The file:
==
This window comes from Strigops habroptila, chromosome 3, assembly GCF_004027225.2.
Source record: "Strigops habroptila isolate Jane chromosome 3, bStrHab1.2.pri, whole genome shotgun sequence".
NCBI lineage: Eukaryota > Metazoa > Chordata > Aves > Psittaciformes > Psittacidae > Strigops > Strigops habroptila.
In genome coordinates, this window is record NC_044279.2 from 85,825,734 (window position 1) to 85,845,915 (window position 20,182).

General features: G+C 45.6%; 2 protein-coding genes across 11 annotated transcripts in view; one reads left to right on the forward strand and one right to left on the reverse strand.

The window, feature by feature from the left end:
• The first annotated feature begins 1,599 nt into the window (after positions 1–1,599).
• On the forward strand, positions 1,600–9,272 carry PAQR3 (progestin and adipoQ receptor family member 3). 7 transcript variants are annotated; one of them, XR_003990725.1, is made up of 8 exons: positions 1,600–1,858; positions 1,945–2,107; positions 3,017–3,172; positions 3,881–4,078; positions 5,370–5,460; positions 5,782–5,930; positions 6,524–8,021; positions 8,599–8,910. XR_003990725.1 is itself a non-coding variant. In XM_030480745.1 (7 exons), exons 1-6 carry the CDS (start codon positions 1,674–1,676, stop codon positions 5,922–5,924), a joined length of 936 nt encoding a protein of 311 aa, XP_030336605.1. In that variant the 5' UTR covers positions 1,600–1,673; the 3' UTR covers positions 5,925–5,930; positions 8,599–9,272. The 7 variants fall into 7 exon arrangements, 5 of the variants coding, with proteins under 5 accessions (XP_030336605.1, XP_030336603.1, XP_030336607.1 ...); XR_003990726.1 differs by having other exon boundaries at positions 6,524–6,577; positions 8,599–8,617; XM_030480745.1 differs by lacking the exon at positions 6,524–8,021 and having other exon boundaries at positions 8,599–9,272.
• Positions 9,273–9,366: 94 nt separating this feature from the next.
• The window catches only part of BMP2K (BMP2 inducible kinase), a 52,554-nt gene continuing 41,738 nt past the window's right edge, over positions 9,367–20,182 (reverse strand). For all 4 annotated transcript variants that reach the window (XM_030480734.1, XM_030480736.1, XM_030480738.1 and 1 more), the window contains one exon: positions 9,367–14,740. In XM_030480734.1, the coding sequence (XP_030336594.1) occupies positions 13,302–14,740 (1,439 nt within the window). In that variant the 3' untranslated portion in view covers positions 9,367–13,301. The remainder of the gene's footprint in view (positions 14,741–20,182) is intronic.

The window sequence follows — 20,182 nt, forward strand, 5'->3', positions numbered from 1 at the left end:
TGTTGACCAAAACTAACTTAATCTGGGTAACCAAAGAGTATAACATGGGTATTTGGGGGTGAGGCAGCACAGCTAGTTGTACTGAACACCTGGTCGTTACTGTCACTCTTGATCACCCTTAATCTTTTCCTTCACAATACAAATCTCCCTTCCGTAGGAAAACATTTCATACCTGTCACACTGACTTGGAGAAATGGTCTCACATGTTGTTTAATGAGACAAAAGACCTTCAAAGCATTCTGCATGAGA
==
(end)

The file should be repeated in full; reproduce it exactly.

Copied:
This window comes from Strigops habroptila, chromosome 3, assembly GCF_004027225.2.
Source record: "Strigops habroptila isolate Jane chromosome 3, bStrHab1.2.pri, whole genome shotgun sequence".
NCBI lineage: Eukaryota > Metazoa > Chordata > Aves > Psittaciformes > Psittacidae > Strigops > Strigops habroptila.
In genome coordinates, this window is record NC_044279.2 from 85,825,734 (window position 1) to 85,845,915 (window position 20,182).

General features: G+C 45.6%; 2 protein-coding genes across 11 annotated transcripts in view; one reads left to right on the forward strand and one right to left on the reverse strand.

The window, feature by feature from the left end:
• The first annotated feature begins 1,599 nt into the window (after positions 1–1,599).
• On the forward strand, positions 1,600–9,272 carry PAQR3 (progestin and adipoQ receptor family member 3). 7 transcript variants are annotated; one of them, XR_003990725.1, is made up of 8 exons: positions 1,600–1,858; positions 1,945–2,107; positions 3,017–3,172; positions 3,881–4,078; positions 5,370–5,460; positions 5,782–5,930; positions 6,524–8,021; positions 8,599–8,910. XR_003990725.1 is itself a non-coding variant. In XM_030480745.1 (7 exons), exons 1-6 carry the CDS (start codon positions 1,674–1,676, stop codon positions 5,922–5,924), a joined length of 936 nt encoding a protein of 311 aa, XP_030336605.1. In that variant the 5' UTR covers positions 1,600–1,673; the 3' UTR covers positions 5,925–5,930; positions 8,599–9,272. The 7 variants fall into 7 exon arrangements, 5 of the variants coding, with proteins under 5 accessions (XP_030336605.1, XP_030336603.1, XP_030336607.1 ...); XR_003990726.1 differs by having other exon boundaries at positions 6,524–6,577; positions 8,599–8,617; XM_030480745.1 differs by lacking the exon at positions 6,524–8,021 and having other exon boundaries at positions 8,599–9,272.
• Positions 9,273–9,366: 94 nt separating this feature from the next.
• The window catches only part of BMP2K (BMP2 inducible kinase), a 52,554-nt gene continuing 41,738 nt past the window's right edge, over positions 9,367–20,182 (reverse strand). For all 4 annotated transcript variants that reach the window (XM_030480734.1, XM_030480736.1, XM_030480738.1 and 1 more), the window contains one exon: positions 9,367–14,740. In XM_030480734.1, the coding sequence (XP_030336594.1) occupies positions 13,302–14,740 (1,439 nt within the window). In that variant the 3' untranslated portion in view covers positions 9,367–13,301. The remainder of the gene's footprint in view (positions 14,741–20,182) is intronic.

The window sequence follows — 20,182 nt, forward strand, 5'->3', positions numbered from 1 at the left end:
TGTTGACCAAAACTAACTTAATCTGGGTAACCAAAGAGTATAACATGGGTATTTGGGGGTGAGGCAGCACAGCTAGTTGTACTGAACACCTGGTCGTTACTGTCACTCTTGATCACCCTTAATCTTTTCCTTCACAATACAAATCTCCCTTCCGTAGGAAAACATTTCATACCTGTCACACTGACTTGGAGAAATGGTCTCACATGTTGTTTAATGAGACAAAAGACCTTCAAAGCATTCTGCATGAGA